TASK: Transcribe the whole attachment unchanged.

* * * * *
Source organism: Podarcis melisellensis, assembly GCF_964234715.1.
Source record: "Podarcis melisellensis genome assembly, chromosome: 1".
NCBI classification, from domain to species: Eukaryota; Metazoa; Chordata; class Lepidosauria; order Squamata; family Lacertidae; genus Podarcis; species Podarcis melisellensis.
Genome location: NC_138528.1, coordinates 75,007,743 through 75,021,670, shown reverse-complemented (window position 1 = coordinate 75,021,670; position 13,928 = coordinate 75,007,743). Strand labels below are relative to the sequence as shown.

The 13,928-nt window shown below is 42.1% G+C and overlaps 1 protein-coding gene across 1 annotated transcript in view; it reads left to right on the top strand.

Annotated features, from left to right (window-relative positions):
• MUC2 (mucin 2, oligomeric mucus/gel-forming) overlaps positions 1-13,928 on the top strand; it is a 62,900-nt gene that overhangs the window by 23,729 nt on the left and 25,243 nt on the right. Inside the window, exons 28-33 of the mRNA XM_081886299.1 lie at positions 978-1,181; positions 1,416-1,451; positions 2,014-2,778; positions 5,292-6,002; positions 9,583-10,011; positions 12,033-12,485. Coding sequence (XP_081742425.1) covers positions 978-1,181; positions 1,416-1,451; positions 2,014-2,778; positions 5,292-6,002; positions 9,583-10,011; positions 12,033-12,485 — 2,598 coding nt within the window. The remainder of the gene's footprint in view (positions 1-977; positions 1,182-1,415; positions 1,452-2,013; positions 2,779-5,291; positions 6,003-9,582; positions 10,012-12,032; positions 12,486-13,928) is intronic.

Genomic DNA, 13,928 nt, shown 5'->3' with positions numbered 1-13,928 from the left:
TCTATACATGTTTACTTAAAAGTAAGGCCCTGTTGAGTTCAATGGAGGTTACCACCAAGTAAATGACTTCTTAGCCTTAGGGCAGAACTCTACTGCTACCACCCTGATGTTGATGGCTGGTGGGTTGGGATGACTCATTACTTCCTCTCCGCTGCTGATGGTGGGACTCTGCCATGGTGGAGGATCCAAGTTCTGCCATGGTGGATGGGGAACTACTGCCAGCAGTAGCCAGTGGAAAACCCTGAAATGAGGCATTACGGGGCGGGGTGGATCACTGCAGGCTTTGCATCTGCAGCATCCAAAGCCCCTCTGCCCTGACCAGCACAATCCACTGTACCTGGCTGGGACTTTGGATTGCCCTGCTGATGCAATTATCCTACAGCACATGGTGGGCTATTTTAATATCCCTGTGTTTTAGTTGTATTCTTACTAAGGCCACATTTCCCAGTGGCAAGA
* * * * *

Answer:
Source organism: Podarcis melisellensis, assembly GCF_964234715.1.
Source record: "Podarcis melisellensis genome assembly, chromosome: 1".
NCBI classification, from domain to species: Eukaryota; Metazoa; Chordata; class Lepidosauria; order Squamata; family Lacertidae; genus Podarcis; species Podarcis melisellensis.
Genome location: NC_138528.1, coordinates 75,007,743 through 75,021,670, shown reverse-complemented (window position 1 = coordinate 75,021,670; position 13,928 = coordinate 75,007,743). Strand labels below are relative to the sequence as shown.

The 13,928-nt window shown below is 42.1% G+C and overlaps 1 protein-coding gene across 1 annotated transcript in view; it reads left to right on the top strand.

Annotated features, from left to right (window-relative positions):
• MUC2 (mucin 2, oligomeric mucus/gel-forming) overlaps positions 1-13,928 on the top strand; it is a 62,900-nt gene that overhangs the window by 23,729 nt on the left and 25,243 nt on the right. Inside the window, exons 28-33 of the mRNA XM_081886299.1 lie at positions 978-1,181; positions 1,416-1,451; positions 2,014-2,778; positions 5,292-6,002; positions 9,583-10,011; positions 12,033-12,485. Coding sequence (XP_081742425.1) covers positions 978-1,181; positions 1,416-1,451; positions 2,014-2,778; positions 5,292-6,002; positions 9,583-10,011; positions 12,033-12,485 — 2,598 coding nt within the window. The remainder of the gene's footprint in view (positions 1-977; positions 1,182-1,415; positions 1,452-2,013; positions 2,779-5,291; positions 6,003-9,582; positions 10,012-12,032; positions 12,486-13,928) is intronic.

Genomic DNA, 13,928 nt, shown 5'->3' with positions numbered 1-13,928 from the left:
TCTATACATGTTTACTTAAAAGTAAGGCCCTGTTGAGTTCAATGGAGGTTACCACCAAGTAAATGACTTCTTAGCCTTAGGGCAGAACTCTACTGCTACCACCCTGATGTTGATGGCTGGTGGGTTGGGATGACTCATTACTTCCTCTCCGCTGCTGATGGTGGGACTCTGCCATGGTGGAGGATCCAAGTTCTGCCATGGTGGATGGGGAACTACTGCCAGCAGTAGCCAGTGGAAAACCCTGAAATGAGGCATTACGGGGCGGGGTGGATCACTGCAGGCTTTGCATCTGCAGCATCCAAAGCCCCTCTGCCCTGACCAGCACAATCCACTGTACCTGGCTGGGACTTTGGATTGCCCTGCTGATGCAATTATCCTACAGCACATGGTGGGCTATTTTAATATCCCTGTGTTTTAGTTGTATTCTTACTAAGGCCACATTTCCCAGTGGCAAGA